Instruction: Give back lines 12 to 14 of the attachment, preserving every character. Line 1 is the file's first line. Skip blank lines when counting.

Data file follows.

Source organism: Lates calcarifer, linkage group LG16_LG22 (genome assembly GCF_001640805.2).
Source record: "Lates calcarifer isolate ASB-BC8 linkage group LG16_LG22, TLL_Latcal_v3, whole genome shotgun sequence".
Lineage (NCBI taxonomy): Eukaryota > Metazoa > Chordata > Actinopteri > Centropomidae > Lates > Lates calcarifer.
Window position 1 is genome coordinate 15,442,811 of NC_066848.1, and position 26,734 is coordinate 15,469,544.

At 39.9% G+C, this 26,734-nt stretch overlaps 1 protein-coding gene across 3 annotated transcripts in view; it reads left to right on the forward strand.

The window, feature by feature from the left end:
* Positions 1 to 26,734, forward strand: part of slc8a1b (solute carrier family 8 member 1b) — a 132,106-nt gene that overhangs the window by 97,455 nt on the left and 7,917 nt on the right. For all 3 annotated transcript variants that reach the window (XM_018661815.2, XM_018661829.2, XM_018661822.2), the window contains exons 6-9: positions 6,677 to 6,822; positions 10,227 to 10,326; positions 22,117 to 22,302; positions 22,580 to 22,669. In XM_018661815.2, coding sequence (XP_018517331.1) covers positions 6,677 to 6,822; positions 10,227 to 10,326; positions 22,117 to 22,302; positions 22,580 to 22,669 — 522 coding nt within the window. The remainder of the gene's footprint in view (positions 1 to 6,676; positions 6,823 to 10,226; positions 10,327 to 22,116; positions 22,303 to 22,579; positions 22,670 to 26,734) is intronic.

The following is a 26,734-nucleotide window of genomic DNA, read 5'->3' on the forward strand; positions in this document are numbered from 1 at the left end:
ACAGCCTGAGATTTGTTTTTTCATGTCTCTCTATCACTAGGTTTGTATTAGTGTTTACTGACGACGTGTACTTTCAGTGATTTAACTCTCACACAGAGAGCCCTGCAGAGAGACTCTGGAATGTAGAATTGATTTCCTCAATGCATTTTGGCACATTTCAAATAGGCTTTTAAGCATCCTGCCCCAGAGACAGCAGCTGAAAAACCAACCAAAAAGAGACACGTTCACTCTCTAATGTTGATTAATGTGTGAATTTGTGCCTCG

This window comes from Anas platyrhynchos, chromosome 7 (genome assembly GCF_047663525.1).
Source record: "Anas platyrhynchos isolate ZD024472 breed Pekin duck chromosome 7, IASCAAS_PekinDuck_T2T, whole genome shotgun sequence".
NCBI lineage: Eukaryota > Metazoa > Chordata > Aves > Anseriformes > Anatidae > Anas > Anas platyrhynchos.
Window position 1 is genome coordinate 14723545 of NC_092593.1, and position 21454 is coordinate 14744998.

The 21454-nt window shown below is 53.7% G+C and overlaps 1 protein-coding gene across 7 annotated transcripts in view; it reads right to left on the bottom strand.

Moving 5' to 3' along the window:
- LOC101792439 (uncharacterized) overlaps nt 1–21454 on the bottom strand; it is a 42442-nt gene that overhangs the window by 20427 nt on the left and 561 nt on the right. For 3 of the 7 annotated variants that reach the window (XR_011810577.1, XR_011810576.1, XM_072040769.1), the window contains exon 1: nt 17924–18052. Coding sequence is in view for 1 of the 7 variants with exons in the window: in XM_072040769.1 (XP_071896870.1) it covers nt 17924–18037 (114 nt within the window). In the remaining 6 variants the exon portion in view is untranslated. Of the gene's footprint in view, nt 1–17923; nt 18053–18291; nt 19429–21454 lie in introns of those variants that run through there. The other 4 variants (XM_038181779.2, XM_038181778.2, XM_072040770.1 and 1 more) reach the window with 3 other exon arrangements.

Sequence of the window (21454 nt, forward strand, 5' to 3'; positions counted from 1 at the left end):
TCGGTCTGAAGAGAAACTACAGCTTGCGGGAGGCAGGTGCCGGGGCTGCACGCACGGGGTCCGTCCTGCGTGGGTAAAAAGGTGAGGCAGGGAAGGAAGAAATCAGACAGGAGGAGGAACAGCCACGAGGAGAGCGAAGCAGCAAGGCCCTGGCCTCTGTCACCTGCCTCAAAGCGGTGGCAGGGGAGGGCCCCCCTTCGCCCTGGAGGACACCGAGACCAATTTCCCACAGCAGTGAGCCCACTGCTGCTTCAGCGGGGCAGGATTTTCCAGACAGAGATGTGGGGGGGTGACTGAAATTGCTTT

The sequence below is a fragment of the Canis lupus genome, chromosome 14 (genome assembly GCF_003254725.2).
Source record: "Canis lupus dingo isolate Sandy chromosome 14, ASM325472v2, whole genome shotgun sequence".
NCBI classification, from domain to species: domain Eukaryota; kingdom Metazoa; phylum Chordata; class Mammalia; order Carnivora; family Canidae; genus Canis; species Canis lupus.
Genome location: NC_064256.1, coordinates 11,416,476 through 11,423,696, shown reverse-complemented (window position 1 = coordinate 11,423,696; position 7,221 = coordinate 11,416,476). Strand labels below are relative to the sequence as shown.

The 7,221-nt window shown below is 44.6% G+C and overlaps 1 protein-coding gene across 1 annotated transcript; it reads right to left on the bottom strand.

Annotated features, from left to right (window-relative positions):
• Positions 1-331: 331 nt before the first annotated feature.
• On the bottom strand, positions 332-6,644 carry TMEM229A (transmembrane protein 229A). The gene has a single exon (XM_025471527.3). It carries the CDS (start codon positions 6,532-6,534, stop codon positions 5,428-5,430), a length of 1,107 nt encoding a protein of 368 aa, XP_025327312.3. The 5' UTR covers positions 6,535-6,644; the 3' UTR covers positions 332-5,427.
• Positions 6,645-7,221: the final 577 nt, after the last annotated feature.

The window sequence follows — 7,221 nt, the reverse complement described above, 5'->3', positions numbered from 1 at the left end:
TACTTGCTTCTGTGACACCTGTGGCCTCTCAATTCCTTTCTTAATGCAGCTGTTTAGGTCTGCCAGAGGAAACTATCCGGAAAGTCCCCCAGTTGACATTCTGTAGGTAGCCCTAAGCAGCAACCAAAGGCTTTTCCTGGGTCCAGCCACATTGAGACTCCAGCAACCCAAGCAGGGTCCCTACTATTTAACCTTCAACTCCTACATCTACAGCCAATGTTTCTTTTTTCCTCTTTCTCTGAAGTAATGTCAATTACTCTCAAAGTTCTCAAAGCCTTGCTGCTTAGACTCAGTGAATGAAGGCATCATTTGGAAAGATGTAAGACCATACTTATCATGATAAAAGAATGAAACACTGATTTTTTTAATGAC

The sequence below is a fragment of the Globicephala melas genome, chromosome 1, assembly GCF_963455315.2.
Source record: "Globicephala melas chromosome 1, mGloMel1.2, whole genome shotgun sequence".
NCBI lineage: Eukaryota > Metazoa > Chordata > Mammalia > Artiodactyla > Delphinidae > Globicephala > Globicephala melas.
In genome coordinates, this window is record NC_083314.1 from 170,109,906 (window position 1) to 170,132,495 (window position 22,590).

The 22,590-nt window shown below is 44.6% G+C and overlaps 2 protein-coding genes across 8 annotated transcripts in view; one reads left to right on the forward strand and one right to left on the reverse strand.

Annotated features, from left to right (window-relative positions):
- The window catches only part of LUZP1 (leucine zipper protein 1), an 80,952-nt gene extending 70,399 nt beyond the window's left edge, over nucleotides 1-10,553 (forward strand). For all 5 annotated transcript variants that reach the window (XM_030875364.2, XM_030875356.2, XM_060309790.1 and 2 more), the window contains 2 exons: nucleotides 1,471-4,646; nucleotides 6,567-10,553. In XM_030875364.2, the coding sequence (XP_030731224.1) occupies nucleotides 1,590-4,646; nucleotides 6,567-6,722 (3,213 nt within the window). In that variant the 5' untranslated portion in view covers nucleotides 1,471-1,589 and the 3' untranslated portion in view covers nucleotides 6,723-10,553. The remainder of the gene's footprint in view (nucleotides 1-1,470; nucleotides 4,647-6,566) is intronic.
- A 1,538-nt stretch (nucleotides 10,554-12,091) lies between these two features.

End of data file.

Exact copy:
NCBI lineage: Eukaryota > Metazoa > Chordata > Aves > Anseriformes > Anatidae > Anas > Anas platyrhynchos.
Window position 1 is genome coordinate 14723545 of NC_092593.1, and position 21454 is coordinate 14744998.

The 21454-nt window shown below is 53.7% G+C and overlaps 1 protein-coding gene across 7 annotated transcripts in view; it reads right to left on the bottom strand.